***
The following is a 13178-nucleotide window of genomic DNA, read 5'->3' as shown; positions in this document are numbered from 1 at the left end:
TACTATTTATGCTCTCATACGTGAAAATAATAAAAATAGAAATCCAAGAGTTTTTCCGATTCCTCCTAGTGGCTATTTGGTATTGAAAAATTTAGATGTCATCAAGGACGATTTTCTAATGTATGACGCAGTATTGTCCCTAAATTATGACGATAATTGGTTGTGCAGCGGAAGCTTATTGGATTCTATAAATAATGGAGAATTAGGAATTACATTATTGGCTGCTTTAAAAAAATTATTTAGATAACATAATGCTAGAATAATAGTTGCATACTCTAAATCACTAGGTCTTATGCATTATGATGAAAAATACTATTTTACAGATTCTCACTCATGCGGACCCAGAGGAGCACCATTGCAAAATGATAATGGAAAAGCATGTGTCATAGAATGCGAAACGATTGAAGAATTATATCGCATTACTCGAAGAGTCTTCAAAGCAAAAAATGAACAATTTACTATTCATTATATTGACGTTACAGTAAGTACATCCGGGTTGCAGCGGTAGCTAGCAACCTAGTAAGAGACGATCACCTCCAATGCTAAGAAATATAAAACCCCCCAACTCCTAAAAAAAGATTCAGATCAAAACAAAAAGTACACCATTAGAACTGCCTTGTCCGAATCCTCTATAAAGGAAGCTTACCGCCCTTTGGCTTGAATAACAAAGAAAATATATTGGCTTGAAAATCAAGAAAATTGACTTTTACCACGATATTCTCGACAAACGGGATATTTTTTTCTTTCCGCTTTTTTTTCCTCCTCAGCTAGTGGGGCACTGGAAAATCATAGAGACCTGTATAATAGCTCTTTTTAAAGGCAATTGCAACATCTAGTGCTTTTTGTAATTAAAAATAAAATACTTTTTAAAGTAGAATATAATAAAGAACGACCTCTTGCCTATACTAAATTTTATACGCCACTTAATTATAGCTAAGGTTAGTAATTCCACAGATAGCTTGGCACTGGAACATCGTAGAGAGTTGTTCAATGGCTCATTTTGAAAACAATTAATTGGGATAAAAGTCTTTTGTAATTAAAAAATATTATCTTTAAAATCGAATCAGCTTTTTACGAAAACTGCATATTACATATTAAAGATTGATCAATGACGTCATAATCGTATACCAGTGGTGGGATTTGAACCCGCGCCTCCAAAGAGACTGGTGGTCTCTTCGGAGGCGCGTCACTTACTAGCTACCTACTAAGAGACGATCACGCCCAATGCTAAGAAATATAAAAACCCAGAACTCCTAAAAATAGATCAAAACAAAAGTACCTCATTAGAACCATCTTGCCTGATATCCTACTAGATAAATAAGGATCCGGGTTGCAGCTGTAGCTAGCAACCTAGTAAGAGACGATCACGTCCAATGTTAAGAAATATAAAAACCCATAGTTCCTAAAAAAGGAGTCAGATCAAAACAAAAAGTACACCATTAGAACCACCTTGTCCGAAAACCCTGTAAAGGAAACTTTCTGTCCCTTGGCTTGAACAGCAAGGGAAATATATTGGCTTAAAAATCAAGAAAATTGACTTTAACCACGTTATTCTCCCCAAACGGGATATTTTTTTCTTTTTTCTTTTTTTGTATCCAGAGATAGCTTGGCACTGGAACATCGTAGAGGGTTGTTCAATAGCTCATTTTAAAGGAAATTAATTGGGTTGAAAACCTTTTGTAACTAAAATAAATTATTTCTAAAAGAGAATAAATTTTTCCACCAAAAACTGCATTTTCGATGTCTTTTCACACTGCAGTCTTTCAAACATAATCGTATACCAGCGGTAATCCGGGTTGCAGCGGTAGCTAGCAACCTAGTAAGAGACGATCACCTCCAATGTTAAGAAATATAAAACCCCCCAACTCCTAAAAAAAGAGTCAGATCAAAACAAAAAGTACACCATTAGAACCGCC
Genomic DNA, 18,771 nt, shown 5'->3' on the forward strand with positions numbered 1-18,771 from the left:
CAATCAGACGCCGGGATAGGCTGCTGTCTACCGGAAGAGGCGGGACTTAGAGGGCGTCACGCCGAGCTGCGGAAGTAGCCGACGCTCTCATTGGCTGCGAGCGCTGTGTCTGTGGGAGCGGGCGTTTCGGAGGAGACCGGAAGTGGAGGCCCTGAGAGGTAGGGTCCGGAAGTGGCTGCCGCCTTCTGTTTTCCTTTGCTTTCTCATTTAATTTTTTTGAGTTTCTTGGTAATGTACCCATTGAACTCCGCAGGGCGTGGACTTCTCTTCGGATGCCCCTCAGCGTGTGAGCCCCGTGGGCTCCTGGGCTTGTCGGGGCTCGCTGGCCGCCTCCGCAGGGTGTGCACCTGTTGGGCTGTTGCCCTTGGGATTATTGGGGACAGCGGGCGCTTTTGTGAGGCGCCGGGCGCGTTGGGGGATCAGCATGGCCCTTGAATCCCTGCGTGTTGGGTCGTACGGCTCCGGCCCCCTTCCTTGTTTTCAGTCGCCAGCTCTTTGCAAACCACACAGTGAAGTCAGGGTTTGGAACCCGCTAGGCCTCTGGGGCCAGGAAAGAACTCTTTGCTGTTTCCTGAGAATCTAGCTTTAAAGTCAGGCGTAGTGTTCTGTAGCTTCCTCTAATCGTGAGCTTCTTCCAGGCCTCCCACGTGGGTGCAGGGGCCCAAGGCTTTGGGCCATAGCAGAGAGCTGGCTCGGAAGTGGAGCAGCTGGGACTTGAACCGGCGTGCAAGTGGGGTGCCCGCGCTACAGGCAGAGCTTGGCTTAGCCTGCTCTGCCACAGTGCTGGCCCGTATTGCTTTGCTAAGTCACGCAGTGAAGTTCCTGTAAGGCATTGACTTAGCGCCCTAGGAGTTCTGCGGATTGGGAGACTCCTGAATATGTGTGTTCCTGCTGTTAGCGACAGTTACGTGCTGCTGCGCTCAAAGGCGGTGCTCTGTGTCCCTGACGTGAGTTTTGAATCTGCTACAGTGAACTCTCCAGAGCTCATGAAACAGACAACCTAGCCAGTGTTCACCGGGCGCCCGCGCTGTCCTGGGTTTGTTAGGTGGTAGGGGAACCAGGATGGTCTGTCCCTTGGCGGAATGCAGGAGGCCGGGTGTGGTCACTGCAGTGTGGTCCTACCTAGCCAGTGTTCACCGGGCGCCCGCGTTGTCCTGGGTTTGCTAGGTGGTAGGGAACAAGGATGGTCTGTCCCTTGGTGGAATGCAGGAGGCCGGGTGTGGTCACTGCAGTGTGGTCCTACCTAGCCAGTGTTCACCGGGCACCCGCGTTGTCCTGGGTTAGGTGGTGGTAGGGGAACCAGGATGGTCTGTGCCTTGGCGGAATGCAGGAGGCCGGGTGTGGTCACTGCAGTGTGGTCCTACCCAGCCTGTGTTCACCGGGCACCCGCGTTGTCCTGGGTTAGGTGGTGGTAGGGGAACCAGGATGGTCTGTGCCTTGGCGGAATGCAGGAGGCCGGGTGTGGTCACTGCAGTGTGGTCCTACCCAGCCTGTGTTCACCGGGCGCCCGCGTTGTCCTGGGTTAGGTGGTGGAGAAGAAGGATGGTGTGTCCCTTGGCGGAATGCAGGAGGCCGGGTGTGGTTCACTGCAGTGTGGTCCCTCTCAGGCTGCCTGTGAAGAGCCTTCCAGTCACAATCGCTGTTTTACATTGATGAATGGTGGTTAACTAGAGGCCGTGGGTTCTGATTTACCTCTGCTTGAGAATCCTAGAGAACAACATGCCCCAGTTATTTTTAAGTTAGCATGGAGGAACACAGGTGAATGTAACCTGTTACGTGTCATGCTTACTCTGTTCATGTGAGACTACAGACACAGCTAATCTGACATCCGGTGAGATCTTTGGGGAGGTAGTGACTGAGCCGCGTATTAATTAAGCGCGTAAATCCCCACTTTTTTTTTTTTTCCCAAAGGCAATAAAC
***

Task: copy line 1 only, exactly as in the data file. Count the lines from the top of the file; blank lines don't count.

The following is a 13178-nucleotide window of genomic DNA, read 5'->3' as shown; positions in this document are numbered from 1 at the left end: